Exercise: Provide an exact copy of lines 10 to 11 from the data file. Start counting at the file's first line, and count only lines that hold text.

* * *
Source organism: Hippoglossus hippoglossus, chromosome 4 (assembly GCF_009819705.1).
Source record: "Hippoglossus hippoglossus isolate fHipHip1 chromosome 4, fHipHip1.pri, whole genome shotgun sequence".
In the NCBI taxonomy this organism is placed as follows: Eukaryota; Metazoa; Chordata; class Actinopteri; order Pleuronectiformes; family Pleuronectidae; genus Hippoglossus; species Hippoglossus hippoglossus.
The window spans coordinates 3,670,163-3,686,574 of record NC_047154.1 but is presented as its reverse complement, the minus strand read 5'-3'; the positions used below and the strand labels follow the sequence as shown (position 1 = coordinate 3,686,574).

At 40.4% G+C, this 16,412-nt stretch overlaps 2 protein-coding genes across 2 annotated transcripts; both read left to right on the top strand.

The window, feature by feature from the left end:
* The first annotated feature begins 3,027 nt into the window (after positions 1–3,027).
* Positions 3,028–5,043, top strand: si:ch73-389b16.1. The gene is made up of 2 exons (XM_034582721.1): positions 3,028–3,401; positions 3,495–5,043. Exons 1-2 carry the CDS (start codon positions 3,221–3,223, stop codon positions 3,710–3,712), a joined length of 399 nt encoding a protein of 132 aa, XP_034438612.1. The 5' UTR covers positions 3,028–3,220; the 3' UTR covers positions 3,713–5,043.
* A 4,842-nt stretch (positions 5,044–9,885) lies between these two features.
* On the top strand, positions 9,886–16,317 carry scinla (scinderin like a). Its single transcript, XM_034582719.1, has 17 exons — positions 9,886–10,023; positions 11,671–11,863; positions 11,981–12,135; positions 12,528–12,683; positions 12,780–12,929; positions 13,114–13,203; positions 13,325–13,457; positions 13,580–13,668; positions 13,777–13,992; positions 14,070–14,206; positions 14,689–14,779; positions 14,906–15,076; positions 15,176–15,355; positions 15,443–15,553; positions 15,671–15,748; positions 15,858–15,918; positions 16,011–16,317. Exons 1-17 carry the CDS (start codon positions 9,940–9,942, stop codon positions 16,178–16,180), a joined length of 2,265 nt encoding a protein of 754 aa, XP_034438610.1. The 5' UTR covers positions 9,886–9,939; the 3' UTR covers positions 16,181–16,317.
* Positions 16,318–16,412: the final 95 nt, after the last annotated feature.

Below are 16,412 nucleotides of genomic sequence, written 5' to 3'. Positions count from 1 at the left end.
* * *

* On the top strand, positions 9,886–16,317 carry scinla (scinderin like a). Its single transcript, XM_034582719.1, has 17 exons — positions 9,886–10,023; positions 11,671–11,863; positions 11,981–12,135; positions 12,528–12,683; positions 12,780–12,929; positions 13,114–13,203; positions 13,325–13,457; positions 13,580–13,668; positions 13,777–13,992; positions 14,070–14,206; positions 14,689–14,779; positions 14,906–15,076; positions 15,176–15,355; positions 15,443–15,553; positions 15,671–15,748; positions 15,858–15,918; positions 16,011–16,317. Exons 1-17 carry the CDS (start codon positions 9,940–9,942, stop codon positions 16,178–16,180), a joined length of 2,265 nt encoding a protein of 754 aa, XP_034438610.1. The 5' UTR covers positions 9,886–9,939; the 3' UTR covers positions 16,181–16,317.
* Positions 16,318–16,412: the final 95 nt, after the last annotated feature.